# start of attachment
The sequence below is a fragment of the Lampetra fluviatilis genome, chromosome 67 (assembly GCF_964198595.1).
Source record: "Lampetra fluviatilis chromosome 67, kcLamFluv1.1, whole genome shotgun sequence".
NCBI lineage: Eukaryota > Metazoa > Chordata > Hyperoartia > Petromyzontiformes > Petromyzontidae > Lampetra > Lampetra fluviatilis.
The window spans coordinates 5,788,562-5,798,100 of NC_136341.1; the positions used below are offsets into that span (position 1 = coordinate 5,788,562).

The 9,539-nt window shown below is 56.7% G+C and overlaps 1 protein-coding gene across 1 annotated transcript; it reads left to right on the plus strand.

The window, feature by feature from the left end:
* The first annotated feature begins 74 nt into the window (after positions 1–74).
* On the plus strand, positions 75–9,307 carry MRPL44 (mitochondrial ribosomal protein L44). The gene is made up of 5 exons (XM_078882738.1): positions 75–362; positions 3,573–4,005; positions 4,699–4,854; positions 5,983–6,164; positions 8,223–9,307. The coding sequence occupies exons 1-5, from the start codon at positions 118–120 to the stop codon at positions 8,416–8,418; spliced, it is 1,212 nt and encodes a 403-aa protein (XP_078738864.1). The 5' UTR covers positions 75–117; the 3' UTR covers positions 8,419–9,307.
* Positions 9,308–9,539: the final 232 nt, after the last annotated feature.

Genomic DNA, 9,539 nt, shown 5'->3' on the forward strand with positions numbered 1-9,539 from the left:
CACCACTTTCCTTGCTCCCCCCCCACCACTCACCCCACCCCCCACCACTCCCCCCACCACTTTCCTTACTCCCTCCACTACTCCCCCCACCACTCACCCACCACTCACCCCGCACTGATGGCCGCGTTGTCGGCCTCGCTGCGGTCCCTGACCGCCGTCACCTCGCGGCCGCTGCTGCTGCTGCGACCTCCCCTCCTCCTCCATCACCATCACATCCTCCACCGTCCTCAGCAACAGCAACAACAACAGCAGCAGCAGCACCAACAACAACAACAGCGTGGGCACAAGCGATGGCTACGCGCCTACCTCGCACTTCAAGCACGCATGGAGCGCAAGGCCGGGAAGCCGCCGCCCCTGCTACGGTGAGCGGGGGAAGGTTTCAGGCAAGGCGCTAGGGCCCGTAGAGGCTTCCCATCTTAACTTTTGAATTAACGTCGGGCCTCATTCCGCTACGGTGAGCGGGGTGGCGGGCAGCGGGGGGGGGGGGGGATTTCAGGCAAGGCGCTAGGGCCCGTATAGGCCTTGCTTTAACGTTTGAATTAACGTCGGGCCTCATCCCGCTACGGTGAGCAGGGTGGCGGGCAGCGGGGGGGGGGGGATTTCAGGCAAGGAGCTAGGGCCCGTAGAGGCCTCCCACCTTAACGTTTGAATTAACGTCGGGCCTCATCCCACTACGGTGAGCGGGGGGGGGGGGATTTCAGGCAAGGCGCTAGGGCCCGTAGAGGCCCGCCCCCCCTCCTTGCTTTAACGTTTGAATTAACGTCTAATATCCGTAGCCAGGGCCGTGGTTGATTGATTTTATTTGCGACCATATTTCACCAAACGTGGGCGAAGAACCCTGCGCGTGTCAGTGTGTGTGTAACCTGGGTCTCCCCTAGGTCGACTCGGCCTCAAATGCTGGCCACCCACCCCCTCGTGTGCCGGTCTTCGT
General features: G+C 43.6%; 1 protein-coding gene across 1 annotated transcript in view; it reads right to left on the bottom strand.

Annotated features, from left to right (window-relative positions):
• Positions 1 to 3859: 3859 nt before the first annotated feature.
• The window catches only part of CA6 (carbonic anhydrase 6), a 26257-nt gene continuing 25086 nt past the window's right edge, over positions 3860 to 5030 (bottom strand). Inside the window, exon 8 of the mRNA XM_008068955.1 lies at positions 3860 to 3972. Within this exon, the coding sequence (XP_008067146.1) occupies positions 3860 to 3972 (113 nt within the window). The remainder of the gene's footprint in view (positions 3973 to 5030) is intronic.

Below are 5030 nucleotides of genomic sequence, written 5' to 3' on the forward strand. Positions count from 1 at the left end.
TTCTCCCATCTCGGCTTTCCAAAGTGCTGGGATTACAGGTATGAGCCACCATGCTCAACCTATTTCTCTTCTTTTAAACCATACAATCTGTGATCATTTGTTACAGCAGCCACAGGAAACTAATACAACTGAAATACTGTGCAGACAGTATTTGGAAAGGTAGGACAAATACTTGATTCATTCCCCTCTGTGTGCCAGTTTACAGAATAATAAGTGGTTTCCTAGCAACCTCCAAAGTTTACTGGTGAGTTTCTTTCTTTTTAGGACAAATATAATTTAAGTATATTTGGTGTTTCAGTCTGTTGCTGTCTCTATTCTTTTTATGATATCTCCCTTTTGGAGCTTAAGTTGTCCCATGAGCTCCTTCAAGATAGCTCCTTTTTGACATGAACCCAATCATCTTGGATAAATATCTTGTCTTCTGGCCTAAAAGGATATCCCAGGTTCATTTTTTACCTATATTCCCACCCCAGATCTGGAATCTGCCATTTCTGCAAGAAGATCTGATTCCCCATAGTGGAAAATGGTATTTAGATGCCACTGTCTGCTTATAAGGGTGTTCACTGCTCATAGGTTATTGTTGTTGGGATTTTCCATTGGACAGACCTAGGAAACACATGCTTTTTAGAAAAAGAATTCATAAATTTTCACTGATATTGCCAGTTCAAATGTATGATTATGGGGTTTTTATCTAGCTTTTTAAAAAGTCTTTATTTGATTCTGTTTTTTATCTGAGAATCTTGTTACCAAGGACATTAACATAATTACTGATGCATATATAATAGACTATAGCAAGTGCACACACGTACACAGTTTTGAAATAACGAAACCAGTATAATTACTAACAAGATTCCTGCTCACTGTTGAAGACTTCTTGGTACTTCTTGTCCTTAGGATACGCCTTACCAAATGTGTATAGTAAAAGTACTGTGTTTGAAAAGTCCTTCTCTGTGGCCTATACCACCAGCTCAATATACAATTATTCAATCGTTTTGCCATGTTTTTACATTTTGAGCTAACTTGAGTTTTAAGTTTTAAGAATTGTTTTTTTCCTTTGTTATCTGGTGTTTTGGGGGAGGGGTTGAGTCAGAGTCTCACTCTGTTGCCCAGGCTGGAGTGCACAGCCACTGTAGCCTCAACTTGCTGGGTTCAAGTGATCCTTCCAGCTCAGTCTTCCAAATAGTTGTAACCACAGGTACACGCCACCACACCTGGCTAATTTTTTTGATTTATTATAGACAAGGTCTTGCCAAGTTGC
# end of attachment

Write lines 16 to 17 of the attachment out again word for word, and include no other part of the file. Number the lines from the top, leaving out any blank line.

Below are 5030 nucleotides of genomic sequence, written 5' to 3' on the forward strand. Positions count from 1 at the left end.
TTCTCCCATCTCGGCTTTCCAAAGTGCTGGGATTACAGGTATGAGCCACCATGCTCAACCTATTTCTCTTCTTTTAAACCATACAATCTGTGATCATTTGTTACAGCAGCCACAGGAAACTAATACAACTGAAATACTGTGCAGACAGTATTTGGAAAGGTAGGACAAATACTTGATTCATTCCCCTCTGTGTGCCAGTTTACAGAATAATAAGTGGTTTCCTAGCAACCTCCAAAGTTTACTGGTGAGTTTCTTTCTTTTTAGGACAAATATAATTTAAGTATATTTGGTGTTTCAGTCTGTTGCTGTCTCTATTCTTTTTATGATATCTCCCTTTTGGAGCTTAAGTTGTCCCATGAGCTCCTTCAAGATAGCTCCTTTTTGACATGAACCCAATCATCTTGGATAAATATCTTGTCTTCTGGCCTAAAAGGATATCCCAGGTTCATTTTTTACCTATATTCCCACCCCAGATCTGGAATCTGCCATTTCTGCAAGAAGATCTGATTCCCCATAGTGGAAAATGGTATTTAGATGCCACTGTCTGCTTATAAGGGTGTTCACTGCTCATAGGTTATTGTTGTTGGGATTTTCCATTGGACAGACCTAGGAAACACATGCTTTTTAGAAAAAGAATTCATAAATTTTCACTGATATTGCCAGTTCAAATGTATGATTATGGGGTTTTTATCTAGCTTTTTAAAAAGTCTTTATTTGATTCTGTTTTTTATCTGAGAATCTTGTTACCAAGGACATTAACATAATTACTGATGCATATATAATAGACTATAGCAAGTGCACACACGTACACAGTTTTGAAATAACGAAACCAGTATAATTACTAACAAGATTCCTGCTCACTGTTGAAGACTTCTTGGTACTTCTTGTCCTTAGGATACGCCTTACCAAATGTGTATAGTAAAAGTACTGTGTTTGAAAAGTCCTTCTCTGTGGCCTATACCACCAGCTCAATATACAATTATTCAATCGTTTTGCCATGTTTTTACATTTTGAGCTAACTTGAGTTTTAAGTTTTAAGAATTGTTTTTTTCCTTTGTTATCTGGTGTTTTGGGGGAGGGGTTGAGTCAGAGTCTCACTCTGTTGCCCAGGCTGGAGTGCACAGCCACTGTAGCCTCAACTTGCTGGGTTCAAGTGATCCTTCCAGCTCAGTCTTCCAAATAGTTGTAACCACAGGTACACGCCACCACACCTGGCTAATTTTTTTGATTTATTATAGACAAGGTCTTGCCAAGTTGC